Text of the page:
They’re the people Teddy dug the ditch for, ya know? Which we’re giving back to ’em, in a year or two.

Didn’t Carter give it…

Yeah, he signed it back, it happens at the end of this year.

The new live release is gonna go to first?

Exclusively available on …

For 60 days?

Carla [road Manager, hovering in the background] : June 15 it’s in regular stores…

It’s 14 songs, 13 1/2 songs, one song’s a piece. From the Chicago Metro.

And that was something where one of those Pumpkin people showed up?

Yeah, Billy Corgan’s on a track, on “Mandocello,” D’Arcy’s on “If You Want My Love,” she sings on it. Billy plays lead on “Mandocello.”

Which I had to tell Pat wasn’t “Monticello,” by the way… (laughter)

[To Pat] : You wouldn’t be the first guy to not pronounce it correctly!

Pat : I thought it was a town in Florida, outside Tallahassee…

It’s on the back of the nickel… We mixed it at CRC, recorded it at the Metro, it sounds real good. My quote on Amazon is “the drums are really really good!” [laughter] They have quotes by the artists about the release…

Why not? I mean, sell it! That would be the point of the whole thing….

The Amazon thing is good. They wanna get into selling product, their dream of course is to chart something without retail, or basically distributors. They made us a great offer, and we accepted it. QVC, we been talking to them about doing a package for them, haven’t done it yet… We have video footage we’re putting together, we’ve already put it together, we’re mixing to DVD also, which is five and one, five speakers, stereo, not stereo, “quintio” or whatever ya wanna call it, and one woofer, so that’s what that is.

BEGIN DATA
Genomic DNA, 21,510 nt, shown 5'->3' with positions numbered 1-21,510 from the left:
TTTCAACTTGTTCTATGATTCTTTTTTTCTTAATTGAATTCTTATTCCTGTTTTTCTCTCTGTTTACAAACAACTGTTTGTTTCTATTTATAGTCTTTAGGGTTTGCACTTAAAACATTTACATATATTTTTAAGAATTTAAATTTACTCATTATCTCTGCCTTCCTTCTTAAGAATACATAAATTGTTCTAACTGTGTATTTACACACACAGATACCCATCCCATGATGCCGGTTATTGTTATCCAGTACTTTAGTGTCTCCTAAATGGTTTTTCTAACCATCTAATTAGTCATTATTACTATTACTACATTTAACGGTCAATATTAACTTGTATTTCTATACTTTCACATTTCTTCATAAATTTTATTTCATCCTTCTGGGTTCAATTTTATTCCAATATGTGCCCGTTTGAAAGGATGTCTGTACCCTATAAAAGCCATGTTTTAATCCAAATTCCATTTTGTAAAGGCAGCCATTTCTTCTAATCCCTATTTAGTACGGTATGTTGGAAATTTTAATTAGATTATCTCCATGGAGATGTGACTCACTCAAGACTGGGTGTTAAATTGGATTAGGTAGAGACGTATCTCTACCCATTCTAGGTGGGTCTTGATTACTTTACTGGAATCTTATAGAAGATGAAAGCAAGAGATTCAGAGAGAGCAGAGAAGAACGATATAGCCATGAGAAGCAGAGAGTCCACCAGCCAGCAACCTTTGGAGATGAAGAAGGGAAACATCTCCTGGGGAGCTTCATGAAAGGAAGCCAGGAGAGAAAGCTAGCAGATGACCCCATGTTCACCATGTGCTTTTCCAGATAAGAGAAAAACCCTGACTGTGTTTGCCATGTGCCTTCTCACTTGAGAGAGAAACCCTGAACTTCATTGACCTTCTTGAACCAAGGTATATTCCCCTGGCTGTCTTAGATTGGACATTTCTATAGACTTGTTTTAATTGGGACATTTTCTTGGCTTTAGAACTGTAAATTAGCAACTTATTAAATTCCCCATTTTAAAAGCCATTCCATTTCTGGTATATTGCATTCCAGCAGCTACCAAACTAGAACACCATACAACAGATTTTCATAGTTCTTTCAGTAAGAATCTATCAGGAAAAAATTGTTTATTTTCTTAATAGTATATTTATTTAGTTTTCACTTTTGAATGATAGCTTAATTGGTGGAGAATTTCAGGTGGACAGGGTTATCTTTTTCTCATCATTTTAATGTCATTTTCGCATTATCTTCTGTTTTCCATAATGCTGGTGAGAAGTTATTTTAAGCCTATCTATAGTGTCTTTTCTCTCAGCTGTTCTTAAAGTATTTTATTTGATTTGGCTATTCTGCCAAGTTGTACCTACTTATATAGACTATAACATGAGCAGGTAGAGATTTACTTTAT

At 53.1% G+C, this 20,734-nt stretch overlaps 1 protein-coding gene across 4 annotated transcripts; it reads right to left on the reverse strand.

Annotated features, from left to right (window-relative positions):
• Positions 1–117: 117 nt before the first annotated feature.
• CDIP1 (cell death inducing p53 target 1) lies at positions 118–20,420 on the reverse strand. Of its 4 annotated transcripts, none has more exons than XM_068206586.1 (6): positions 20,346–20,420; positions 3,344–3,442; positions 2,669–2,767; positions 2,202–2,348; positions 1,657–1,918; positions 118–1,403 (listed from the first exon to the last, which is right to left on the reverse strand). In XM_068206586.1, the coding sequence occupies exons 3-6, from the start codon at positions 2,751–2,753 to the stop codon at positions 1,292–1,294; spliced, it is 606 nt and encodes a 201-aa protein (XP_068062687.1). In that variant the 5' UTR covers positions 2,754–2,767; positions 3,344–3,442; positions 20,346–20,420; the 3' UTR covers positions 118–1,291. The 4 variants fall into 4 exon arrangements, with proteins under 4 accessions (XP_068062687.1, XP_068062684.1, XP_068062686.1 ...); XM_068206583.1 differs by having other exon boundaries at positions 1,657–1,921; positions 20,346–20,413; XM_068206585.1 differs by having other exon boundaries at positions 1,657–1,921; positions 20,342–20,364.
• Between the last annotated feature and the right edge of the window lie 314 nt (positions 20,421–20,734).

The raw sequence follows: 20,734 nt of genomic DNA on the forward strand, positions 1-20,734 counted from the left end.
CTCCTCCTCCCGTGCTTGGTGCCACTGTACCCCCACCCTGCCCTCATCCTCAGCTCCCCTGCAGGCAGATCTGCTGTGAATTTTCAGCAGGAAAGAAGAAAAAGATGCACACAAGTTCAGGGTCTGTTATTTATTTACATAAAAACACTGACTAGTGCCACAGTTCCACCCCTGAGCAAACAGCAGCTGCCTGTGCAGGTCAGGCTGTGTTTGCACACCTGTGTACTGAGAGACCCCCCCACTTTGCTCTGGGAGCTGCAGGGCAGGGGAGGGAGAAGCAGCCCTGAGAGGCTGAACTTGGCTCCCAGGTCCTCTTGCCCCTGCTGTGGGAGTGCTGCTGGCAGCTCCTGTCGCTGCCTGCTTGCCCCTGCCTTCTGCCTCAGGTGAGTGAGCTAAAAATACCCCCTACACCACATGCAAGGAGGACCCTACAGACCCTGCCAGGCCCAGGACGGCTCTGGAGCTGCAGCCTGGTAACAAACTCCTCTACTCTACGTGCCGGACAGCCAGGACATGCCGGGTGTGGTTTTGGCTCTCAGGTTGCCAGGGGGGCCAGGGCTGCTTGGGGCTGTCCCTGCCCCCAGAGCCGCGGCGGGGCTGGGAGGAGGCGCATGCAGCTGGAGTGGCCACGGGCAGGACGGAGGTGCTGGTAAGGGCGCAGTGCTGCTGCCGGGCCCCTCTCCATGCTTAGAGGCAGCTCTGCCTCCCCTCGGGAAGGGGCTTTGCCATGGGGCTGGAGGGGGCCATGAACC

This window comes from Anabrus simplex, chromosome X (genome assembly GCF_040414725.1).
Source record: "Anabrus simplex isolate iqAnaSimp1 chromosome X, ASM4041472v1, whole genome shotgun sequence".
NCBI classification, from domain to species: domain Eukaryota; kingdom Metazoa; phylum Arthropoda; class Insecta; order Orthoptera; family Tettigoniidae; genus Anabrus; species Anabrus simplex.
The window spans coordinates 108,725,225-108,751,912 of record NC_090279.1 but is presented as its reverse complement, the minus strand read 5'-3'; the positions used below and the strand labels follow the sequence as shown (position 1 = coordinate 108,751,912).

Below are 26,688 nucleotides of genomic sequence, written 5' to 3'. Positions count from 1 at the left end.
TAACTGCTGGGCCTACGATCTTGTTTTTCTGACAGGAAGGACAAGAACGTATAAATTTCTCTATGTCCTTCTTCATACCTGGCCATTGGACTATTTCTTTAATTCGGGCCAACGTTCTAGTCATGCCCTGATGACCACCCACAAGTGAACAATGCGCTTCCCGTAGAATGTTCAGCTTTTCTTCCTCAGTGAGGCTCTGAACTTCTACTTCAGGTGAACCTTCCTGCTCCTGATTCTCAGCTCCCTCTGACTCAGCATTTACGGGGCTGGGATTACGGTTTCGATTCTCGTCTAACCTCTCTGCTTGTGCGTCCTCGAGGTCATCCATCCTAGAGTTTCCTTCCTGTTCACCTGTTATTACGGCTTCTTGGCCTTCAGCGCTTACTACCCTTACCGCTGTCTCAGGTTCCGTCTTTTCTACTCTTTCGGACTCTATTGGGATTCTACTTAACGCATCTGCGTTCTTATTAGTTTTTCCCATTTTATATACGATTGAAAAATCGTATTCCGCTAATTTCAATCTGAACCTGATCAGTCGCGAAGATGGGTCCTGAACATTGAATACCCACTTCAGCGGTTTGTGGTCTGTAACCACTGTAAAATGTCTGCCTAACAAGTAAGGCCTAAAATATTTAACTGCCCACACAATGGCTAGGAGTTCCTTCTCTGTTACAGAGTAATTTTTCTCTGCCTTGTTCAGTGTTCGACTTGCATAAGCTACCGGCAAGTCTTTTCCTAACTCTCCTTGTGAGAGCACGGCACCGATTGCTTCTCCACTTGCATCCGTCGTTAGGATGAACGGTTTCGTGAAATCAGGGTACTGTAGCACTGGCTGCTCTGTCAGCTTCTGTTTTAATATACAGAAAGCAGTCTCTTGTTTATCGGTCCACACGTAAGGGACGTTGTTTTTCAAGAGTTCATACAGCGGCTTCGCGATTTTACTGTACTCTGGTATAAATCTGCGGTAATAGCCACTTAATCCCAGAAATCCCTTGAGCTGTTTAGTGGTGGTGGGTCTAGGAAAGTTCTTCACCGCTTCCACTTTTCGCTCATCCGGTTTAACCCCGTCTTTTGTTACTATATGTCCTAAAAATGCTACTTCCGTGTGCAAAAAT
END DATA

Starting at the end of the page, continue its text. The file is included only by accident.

And I hear there’s also writing for a new album…

In fact, we’re in Tampa tomorrow and Monday, and we’re doing demos. Whatever part of the country the gear is in, that’s where we demo. That’ll be neat, we’ll probably shop that this summer, when we get enough songs on a tape that we like, we been talking to some people.

But the live thing is basically direct from the band to

Yes, Cheap Trick label. For some reason we decided to try this shit, we’ll see if it’s a good idea or not. We’re kinda like pioneers…

The cutting edge, yet again!

Putting your dick in the wind and seeing which way the wind’s blowing type thing.

And your experience with John Lennon…